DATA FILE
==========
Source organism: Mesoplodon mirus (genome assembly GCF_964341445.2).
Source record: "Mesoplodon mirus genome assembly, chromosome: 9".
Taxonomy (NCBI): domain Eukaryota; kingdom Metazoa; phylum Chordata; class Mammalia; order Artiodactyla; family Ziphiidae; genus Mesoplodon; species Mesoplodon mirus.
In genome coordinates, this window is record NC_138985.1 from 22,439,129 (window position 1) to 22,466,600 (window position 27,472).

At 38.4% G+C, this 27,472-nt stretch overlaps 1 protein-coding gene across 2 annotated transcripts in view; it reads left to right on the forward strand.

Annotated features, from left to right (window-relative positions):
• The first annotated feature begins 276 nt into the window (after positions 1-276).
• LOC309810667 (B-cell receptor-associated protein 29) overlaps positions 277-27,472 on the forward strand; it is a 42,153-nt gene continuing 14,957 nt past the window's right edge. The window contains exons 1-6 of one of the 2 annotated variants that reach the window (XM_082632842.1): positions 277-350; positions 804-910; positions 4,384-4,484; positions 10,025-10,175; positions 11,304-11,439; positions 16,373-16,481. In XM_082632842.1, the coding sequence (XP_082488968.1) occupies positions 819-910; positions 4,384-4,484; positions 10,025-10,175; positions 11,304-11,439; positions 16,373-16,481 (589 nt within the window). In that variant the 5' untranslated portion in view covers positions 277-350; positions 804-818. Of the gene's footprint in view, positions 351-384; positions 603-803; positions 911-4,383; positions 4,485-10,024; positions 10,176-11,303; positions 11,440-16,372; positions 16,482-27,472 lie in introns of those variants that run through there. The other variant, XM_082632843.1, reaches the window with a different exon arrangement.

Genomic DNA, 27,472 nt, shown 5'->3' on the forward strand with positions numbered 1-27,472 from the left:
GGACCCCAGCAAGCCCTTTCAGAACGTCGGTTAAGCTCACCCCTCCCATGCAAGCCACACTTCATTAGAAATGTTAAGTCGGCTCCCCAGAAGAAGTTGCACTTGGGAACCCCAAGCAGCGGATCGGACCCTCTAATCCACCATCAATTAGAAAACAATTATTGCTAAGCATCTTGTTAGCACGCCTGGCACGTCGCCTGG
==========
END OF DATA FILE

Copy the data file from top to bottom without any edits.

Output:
Source organism: Mesoplodon mirus (genome assembly GCF_964341445.2).
Source record: "Mesoplodon mirus genome assembly, chromosome: 9".
Taxonomy (NCBI): domain Eukaryota; kingdom Metazoa; phylum Chordata; class Mammalia; order Artiodactyla; family Ziphiidae; genus Mesoplodon; species Mesoplodon mirus.
In genome coordinates, this window is record NC_138985.1 from 22,439,129 (window position 1) to 22,466,600 (window position 27,472).

At 38.4% G+C, this 27,472-nt stretch overlaps 1 protein-coding gene across 2 annotated transcripts in view; it reads left to right on the forward strand.

Annotated features, from left to right (window-relative positions):
• The first annotated feature begins 276 nt into the window (after positions 1-276).
• LOC309810667 (B-cell receptor-associated protein 29) overlaps positions 277-27,472 on the forward strand; it is a 42,153-nt gene continuing 14,957 nt past the window's right edge. The window contains exons 1-6 of one of the 2 annotated variants that reach the window (XM_082632842.1): positions 277-350; positions 804-910; positions 4,384-4,484; positions 10,025-10,175; positions 11,304-11,439; positions 16,373-16,481. In XM_082632842.1, the coding sequence (XP_082488968.1) occupies positions 819-910; positions 4,384-4,484; positions 10,025-10,175; positions 11,304-11,439; positions 16,373-16,481 (589 nt within the window). In that variant the 5' untranslated portion in view covers positions 277-350; positions 804-818. Of the gene's footprint in view, positions 351-384; positions 603-803; positions 911-4,383; positions 4,485-10,024; positions 10,176-11,303; positions 11,440-16,372; positions 16,482-27,472 lie in introns of those variants that run through there. The other variant, XM_082632843.1, reaches the window with a different exon arrangement.

Genomic DNA, 27,472 nt, shown 5'->3' on the forward strand with positions numbered 1-27,472 from the left:
GGACCCCAGCAAGCCCTTTCAGAACGTCGGTTAAGCTCACCCCTCCCATGCAAGCCACACTTCATTAGAAATGTTAAGTCGGCTCCCCAGAAGAAGTTGCACTTGGGAACCCCAAGCAGCGGATCGGACCCTCTAATCCACCATCAATTAGAAAACAATTATTGCTAAGCATCTTGTTAGCACGCCTGGCACGTCGCCTGG